We've regularly discussed the notion of long duration and short duration assets here.
To cut a long story short, "duration" is a measure of sensitivity to interest rate changes.
The longer an asset's duration, the more it'll move when rates go up or down.
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Long duration assets have had a great run, as interest rates have been falling relentlessly for years.
But now that's stopped. So what should you invest in instead?
Why long duration assets have done so well
Duration is all about the value of future cash flows. Say you are offered the promise of a guaranteed payout of £10,000 in 10 years' time. How much money are you willing to pay for that promise today?
The answer is: it depends. But if interest rates are 1% today, you'll be willing to pay more than if interest rates are at 10% (for ease of use, we'll ignore inflation as that complicates things). You'll also be willing to pay more in an environment where rates are expected to fall, compared to one in which rates are expected to rise.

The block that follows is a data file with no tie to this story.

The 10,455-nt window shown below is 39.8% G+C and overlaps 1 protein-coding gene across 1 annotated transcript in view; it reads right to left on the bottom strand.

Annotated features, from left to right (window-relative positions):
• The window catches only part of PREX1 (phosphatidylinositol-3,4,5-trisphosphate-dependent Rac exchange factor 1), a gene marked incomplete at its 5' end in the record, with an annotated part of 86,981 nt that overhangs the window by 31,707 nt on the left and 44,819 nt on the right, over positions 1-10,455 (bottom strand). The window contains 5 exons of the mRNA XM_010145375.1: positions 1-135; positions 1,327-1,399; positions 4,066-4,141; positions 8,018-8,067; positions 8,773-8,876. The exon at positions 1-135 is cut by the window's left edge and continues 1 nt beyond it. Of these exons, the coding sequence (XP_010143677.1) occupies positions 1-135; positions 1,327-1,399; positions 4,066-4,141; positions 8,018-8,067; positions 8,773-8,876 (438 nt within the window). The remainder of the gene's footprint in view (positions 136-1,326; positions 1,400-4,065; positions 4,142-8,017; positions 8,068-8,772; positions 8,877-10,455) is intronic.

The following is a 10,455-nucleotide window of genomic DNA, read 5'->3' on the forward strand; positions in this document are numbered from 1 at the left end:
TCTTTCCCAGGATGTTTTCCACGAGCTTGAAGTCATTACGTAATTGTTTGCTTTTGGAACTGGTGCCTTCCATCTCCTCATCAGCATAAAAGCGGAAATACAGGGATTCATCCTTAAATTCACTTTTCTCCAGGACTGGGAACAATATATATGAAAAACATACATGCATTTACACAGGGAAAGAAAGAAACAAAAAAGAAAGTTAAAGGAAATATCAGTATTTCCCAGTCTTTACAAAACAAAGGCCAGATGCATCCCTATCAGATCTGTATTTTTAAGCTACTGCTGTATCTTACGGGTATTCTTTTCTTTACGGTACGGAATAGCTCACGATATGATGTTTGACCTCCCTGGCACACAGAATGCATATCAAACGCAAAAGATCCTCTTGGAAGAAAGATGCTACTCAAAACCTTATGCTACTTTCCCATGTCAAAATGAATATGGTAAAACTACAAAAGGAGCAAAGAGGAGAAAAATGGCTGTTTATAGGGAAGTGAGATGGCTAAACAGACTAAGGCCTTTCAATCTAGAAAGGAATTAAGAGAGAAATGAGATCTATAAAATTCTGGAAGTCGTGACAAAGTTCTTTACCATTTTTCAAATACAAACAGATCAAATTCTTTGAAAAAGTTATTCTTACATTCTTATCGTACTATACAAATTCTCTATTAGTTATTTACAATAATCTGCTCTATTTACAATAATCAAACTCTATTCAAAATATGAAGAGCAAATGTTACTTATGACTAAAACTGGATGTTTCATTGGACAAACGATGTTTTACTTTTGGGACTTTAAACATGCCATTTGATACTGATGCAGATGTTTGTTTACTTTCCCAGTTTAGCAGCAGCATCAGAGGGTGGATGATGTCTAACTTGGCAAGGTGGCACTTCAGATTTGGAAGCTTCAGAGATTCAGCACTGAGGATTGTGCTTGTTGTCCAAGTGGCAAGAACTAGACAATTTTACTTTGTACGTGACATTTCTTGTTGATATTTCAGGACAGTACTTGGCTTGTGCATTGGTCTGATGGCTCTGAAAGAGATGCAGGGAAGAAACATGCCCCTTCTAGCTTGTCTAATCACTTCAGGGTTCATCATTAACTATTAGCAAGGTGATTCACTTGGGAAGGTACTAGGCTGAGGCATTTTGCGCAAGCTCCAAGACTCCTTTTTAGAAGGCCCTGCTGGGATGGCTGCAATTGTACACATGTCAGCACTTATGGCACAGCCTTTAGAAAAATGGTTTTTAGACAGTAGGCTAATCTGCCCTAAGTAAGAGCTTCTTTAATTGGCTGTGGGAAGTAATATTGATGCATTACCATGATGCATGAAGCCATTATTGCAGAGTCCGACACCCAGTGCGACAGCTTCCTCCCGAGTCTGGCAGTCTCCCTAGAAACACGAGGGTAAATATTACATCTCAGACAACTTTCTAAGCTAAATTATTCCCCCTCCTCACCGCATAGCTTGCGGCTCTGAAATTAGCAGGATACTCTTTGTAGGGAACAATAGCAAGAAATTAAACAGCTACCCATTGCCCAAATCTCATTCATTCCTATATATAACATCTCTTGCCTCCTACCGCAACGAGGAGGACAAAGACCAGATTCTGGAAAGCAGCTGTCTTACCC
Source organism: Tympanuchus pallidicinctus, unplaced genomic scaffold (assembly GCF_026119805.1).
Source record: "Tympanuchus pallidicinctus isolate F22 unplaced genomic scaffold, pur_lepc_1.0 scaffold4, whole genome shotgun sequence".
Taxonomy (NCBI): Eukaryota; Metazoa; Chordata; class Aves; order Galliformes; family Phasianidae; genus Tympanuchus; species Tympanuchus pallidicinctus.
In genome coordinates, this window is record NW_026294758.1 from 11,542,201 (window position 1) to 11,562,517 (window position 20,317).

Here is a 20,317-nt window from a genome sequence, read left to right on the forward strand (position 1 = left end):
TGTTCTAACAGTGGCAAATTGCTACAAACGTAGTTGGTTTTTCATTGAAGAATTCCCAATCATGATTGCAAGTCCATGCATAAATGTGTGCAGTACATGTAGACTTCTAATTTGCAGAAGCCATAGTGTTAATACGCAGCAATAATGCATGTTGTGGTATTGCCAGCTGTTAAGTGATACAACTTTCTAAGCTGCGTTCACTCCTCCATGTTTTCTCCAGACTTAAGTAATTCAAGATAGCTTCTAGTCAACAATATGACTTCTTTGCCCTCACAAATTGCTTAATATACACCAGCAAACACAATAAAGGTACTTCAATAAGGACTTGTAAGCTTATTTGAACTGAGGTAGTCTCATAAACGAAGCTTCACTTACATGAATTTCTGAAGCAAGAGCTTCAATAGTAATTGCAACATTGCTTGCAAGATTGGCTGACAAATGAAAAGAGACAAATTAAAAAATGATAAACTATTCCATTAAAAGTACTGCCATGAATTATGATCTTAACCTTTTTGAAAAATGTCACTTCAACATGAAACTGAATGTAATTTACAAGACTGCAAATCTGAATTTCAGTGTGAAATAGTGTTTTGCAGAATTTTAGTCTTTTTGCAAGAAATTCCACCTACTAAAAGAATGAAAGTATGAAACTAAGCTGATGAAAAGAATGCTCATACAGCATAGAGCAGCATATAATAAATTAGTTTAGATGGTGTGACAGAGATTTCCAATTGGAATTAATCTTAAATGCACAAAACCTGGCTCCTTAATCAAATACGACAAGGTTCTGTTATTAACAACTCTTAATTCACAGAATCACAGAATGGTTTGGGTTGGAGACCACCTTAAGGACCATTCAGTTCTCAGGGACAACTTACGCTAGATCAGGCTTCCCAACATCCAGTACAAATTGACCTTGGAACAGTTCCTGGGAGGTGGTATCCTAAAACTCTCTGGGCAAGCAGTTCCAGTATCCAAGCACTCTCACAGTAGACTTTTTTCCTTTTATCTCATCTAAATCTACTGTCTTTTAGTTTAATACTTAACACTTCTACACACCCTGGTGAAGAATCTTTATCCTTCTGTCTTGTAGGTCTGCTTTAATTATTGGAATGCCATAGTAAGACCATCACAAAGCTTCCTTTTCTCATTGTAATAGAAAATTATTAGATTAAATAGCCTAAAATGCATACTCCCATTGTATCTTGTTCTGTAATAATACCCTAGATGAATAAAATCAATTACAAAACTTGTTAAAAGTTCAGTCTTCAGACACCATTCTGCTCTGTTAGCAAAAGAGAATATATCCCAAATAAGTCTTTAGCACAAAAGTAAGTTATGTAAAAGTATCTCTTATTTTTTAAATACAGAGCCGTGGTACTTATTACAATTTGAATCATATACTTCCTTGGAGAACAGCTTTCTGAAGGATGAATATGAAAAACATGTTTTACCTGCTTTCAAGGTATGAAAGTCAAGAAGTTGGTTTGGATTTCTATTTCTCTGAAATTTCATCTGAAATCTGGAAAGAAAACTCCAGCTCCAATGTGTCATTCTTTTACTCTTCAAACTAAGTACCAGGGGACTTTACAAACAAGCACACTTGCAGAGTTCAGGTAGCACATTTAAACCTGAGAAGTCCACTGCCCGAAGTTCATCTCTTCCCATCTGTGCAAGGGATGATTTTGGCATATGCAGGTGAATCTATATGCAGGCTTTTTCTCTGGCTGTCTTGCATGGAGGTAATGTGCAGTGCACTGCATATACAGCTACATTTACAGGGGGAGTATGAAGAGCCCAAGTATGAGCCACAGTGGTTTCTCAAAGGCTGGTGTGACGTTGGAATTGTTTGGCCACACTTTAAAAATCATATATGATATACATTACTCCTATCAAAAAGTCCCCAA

Now what would you pay for a guaranteed payout of £10,000 in a year's time? Again, you'll be willing to pay more if rates are at 1% than if they are at 10%. But the difference between those two sums won't be particularly big.
In other words, the value of £10,000 in a decade's time is far more sensitive to changes in interest rate assumptions than the value of £10,000 in a year's time.
So a "long duration" asset is one where the payoff is far away, and a "short duration" asset is one where the payoff is nearby. That's why I sometimes call it a "jam tomorrow" asset.
"Long duration" assets have done really well in recent decades because interest rates have just kept on falling. Now though, interest rates are flipping around and there's a glimmer of suspicion that this might be the end of the secular (ie long-term) trend that saw them fall relentlessly since the 1980s.
That means "short duration" assets are starting to look more appealing. So what does that mean for investors?